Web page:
Then off to the beach where Michael’s wife is having one of her hideous sculptures installed with a ceremony, while Michael [supportive husband that he is] skips the ceremony to find that shark, and darling little Thea is apparently unattended as she’s being pulled on a banana tube with, as far as we know, total strangers. The shark, who apparently has detected the genetic connection Thea shares with Ellen, targets her and lifts herself up out of the water by the banana float. She misses Thea, but the woman behind her helpfully climbs into the shark’s mouth [so not kidding] and lets it carry her away. An inadvertently effective shot slips through as we are racing away from the attack as we watch the shark munch the woman in the distance. Thea is fine—I would think for sure she should have been rendered catatonic for the rest of her life, but kids, you know, they’re so resilient—but this calls for mucho recriminations from the wife to Michael of the “You knew! You knew and you didn’t say anything!” variety.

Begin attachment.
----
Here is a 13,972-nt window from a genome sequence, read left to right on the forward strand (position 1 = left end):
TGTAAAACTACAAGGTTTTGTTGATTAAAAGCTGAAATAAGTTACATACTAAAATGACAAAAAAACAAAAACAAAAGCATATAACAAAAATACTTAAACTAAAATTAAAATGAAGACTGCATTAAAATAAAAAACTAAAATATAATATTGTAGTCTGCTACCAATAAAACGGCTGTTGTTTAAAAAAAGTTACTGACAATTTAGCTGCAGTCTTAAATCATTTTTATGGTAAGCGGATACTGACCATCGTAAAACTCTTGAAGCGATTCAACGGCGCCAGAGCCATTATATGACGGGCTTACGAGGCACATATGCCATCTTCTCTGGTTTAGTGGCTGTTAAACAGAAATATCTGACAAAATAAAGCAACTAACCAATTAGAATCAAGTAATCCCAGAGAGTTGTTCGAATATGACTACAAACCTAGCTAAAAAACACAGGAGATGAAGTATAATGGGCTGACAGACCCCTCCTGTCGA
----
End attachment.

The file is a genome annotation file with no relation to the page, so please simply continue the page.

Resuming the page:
SPOILERS ? > > >
Anyway, by that time Ellen AIN’T HAVIN’ IT. She takes the big sailboat out to confront the shark with only her wits and her shoulderpads. “Come get me you son of a bitch,” she says, call-out 4,786 to the original film. These are usually a mistake, as it lends this movie the impression of pleading “You remember that movie you really liked ten years ago? Well, this one has the same word in the title!” I was sure there was going to be a moment where Ellen shrieks toward the water “Come get me! It’s ME you want!” but sadly that did not come to pass. Anyway, Michael finally notices that Mom’s gone and he enlists Jake and they enlist Hoagie and take the plane out to look for her. This leads us to a shot in which we have Ellen, the shark, and a close pass by the plane all in the same frame. They crash the plane on the surface of the water [inadvertently somewhat cool], and swim on over to the big ship.